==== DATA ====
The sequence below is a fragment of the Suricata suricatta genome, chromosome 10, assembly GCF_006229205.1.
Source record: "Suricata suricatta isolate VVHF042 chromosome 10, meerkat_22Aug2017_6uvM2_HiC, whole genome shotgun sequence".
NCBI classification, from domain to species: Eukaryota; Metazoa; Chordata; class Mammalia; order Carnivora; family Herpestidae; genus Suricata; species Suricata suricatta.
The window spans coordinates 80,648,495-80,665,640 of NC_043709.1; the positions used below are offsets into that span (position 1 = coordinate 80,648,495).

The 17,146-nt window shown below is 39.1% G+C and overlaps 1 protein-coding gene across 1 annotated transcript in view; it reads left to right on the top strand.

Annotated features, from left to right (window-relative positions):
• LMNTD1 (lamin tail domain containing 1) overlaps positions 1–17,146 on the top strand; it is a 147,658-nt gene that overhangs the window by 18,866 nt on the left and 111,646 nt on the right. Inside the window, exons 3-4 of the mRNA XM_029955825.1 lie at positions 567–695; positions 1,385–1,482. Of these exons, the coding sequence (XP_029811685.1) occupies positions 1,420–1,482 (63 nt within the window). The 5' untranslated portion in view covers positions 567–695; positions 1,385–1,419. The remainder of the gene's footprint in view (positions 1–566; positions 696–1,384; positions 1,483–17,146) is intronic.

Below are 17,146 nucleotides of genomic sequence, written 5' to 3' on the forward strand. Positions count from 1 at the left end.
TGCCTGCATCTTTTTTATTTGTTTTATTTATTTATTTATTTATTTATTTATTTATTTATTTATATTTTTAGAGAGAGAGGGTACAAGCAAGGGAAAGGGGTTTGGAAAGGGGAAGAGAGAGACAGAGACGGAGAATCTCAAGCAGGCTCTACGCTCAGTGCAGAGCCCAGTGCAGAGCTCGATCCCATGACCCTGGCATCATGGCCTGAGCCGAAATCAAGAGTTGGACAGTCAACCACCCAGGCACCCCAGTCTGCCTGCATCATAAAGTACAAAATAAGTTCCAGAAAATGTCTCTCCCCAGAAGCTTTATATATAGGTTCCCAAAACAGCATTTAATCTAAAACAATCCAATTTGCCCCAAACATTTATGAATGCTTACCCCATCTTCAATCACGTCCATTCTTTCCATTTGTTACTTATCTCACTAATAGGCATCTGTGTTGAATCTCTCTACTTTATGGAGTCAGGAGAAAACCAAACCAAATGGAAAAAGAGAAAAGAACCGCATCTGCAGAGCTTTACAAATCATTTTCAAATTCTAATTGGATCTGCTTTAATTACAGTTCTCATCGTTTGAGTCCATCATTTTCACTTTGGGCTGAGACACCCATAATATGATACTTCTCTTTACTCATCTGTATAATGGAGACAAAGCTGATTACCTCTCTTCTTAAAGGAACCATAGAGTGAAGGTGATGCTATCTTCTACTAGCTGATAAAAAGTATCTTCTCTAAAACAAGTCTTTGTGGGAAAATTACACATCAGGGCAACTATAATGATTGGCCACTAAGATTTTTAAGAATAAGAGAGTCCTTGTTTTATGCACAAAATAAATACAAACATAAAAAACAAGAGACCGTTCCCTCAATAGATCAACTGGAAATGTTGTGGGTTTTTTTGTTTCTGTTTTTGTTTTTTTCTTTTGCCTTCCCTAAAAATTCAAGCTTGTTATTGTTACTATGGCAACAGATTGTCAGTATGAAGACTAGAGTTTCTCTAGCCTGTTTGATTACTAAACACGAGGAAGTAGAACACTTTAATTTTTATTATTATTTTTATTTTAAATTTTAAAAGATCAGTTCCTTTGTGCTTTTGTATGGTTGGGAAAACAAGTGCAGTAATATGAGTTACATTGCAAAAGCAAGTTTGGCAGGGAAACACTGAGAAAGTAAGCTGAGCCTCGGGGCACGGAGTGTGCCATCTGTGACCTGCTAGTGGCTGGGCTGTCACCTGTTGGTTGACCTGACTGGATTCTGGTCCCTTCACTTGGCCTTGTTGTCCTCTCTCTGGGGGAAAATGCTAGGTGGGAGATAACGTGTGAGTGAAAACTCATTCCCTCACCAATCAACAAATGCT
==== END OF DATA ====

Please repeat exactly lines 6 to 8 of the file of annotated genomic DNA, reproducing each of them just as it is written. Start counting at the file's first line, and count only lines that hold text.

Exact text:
Annotated features, from left to right (window-relative positions):
• LMNTD1 (lamin tail domain containing 1) overlaps positions 1–17,146 on the top strand; it is a 147,658-nt gene that overhangs the window by 18,866 nt on the left and 111,646 nt on the right. Inside the window, exons 3-4 of the mRNA XM_029955825.1 lie at positions 567–695; positions 1,385–1,482. Of these exons, the coding sequence (XP_029811685.1) occupies positions 1,420–1,482 (63 nt within the window). The 5' untranslated portion in view covers positions 567–695; positions 1,385–1,419. The remainder of the gene's footprint in view (positions 1–566; positions 696–1,384; positions 1,483–17,146) is intronic.

Below are 17,146 nucleotides of genomic sequence, written 5' to 3' on the forward strand. Positions count from 1 at the left end.